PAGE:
And it's not about Hunter Biden and his drug use. Nobody cares that he was bumpin' Booger Sugar and European hookers on the weekend, it's about justice, that he's never held accountable for it and none of the Bidens are, but you would be, Tucker, and so would I.

CARLSON: That's so well put, and you're absolutely right. We're moving toward actual extremism because they're undermining the system that kept extremism at bay. I don't think we can say that enough. I'm so glad that you just said it. Jesse Kelly, thank you.

This is an argument straight out of a Matt Bors cartoon—you know the one, where a young MAGA fanatic embraces neo-Nazism because of mild criticism from a liberal , saying: "I feel bullied, really"—that is recycled with great regularity on the right, particularly by young men who've embraced a proto-fascist ethos: "The left is making people become Nazis!" Portland Proud Boys figure Tusitala "Tiny" Toese is fond of regaling audiences with a similar origin story.

I have heard versions of this legend for many years in covering the radical right, and each time, given further probing with questions, it uniformly became clear that people who say they were pushed into extremism were already there in most regards, and whatever "pushed" them simply removed the pretense. Each of them had a pre-existing antipathy toward liberalism and "the left"—the same animus that historically fueled fascist movements—as well as a predilection toward conspiracism and violence.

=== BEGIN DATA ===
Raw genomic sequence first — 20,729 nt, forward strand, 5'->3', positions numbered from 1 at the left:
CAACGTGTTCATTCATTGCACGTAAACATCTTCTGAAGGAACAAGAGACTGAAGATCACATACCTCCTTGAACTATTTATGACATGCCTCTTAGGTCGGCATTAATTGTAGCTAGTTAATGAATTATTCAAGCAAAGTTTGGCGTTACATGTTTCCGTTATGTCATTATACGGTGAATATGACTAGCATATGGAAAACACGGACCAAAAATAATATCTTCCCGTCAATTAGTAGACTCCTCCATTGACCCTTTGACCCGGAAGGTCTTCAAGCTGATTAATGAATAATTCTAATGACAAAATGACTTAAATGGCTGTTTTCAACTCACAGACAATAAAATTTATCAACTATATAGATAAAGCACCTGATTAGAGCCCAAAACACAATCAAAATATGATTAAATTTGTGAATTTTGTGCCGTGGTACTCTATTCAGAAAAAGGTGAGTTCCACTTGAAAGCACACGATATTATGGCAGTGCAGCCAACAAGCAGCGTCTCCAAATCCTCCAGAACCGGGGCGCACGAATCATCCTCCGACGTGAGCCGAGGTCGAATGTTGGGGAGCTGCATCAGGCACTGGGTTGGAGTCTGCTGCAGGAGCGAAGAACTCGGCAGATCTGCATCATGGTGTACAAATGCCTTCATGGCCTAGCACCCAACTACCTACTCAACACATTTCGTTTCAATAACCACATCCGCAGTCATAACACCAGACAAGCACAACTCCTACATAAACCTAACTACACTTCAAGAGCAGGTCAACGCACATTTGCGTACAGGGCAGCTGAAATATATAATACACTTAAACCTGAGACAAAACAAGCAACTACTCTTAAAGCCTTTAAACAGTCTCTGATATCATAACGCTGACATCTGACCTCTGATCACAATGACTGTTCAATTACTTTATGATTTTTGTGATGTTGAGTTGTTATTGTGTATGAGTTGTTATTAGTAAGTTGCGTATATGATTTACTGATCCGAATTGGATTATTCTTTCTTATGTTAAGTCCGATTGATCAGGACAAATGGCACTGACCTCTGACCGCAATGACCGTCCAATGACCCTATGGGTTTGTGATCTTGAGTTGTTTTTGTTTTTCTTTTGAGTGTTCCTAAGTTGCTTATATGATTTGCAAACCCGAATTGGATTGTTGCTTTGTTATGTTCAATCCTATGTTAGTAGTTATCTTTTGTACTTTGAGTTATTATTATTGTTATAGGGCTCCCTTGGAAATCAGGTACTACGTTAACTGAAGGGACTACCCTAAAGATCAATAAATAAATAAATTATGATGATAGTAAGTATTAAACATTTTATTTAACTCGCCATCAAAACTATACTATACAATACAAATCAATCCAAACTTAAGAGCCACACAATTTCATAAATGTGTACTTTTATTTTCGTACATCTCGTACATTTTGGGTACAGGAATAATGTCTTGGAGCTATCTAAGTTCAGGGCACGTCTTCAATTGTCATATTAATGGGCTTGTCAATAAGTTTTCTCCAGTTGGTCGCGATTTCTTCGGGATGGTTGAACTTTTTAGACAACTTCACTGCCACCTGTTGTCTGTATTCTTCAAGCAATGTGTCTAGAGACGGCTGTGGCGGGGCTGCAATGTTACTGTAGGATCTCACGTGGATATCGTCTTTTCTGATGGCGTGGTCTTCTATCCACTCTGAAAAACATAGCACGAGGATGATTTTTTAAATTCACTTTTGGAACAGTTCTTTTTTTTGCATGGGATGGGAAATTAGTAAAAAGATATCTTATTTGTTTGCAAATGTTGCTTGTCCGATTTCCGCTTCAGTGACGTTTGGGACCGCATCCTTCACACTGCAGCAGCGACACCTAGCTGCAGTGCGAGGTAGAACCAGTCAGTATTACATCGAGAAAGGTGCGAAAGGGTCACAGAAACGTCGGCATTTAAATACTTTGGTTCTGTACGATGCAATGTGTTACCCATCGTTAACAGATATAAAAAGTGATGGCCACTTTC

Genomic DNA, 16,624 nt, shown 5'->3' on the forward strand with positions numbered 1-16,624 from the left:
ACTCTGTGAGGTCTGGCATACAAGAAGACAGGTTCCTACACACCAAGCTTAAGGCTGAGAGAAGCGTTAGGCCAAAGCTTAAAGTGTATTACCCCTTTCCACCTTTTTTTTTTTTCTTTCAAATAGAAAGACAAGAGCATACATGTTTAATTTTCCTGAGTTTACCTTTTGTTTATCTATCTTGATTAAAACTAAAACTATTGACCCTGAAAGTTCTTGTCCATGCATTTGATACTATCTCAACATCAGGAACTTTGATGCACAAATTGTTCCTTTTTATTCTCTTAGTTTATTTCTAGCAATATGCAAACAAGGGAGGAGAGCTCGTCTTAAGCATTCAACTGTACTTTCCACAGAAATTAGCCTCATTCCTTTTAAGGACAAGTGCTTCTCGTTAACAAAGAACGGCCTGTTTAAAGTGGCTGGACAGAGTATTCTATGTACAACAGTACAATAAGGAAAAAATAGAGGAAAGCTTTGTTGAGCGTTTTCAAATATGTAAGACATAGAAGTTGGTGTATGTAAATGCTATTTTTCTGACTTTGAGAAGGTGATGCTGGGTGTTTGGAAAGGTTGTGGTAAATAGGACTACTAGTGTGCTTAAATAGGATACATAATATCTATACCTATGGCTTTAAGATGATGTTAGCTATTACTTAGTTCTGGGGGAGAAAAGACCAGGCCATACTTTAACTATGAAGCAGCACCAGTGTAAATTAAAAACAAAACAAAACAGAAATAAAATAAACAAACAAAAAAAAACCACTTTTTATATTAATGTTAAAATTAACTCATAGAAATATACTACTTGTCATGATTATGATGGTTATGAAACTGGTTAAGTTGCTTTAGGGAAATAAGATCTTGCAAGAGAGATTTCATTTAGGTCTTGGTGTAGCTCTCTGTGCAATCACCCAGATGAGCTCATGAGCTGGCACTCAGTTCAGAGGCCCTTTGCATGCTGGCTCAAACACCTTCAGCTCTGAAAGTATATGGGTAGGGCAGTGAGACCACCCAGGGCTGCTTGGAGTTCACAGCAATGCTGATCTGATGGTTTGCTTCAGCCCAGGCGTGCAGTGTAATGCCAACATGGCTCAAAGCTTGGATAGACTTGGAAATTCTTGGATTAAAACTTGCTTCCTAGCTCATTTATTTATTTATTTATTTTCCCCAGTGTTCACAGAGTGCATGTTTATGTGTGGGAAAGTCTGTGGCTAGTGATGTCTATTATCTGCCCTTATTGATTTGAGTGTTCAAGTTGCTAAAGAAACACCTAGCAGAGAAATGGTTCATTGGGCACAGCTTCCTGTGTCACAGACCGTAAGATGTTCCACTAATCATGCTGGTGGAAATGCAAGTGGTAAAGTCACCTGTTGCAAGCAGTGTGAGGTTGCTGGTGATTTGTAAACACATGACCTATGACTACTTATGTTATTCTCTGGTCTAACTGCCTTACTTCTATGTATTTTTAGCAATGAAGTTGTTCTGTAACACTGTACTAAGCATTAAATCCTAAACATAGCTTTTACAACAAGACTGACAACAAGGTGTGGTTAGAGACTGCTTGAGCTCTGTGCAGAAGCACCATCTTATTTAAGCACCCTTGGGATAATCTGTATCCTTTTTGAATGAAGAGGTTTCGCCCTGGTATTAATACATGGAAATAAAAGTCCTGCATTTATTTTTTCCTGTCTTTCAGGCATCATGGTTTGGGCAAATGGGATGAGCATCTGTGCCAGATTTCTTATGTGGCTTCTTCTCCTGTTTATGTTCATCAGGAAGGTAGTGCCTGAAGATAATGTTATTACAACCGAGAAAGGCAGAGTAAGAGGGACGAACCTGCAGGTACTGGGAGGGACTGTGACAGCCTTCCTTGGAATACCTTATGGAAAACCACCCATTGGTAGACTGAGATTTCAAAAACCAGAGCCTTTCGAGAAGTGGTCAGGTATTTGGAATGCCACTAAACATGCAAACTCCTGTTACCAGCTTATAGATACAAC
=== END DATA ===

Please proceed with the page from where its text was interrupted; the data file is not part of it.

But take special note of how Kelly frames the discussion: The Jan. 6 insurrection is never mentioned, but it forms the subtext of his complaint that "we're going to be all treated like criminals and all subject to every single law, while antifa, Black Lives Matter guys go free"—because in their minds, those are the factions responsible for terrorist violence in America, not a mob of right-thinking MAGA folks.

This narrative runs throughout much of mainstream conservative discourse in the aftermath of the Capitol siege. Seizing on modern variations of the timeworn "bloody shirt" trope, they have tried to depict the insurrectionists as "decent Americans in good standing" being victimized by a vengeful left. When the military sought to offer fresh training intended to weed out far-right extremists from their ranks, right-wing pundits complained that it was an "attack on conservatives."

The left is not driving conservatives towards fascism: Rather, their own embrace of far-right radicalization is the engine in all this. The simple existence of "the left" is enough to drive them into an eliminationist rage, and provides a handy rationalization for their own radicalized worldview.

This reality was crystallized in an article published this week in the house organ of the right-wing Claremont Institute, The American Mind, headlined "Conservatism is no Longer Enough: All hands on deck as we enter the counter-revolutionary moment," from an Institute fellow named Glenn Ellmers. Unlike Carlson and Kelly, the piece does not embrace fascism explicitly, but rather explicates in detail a political ethos that is almost classically fascist in the scholarly sense.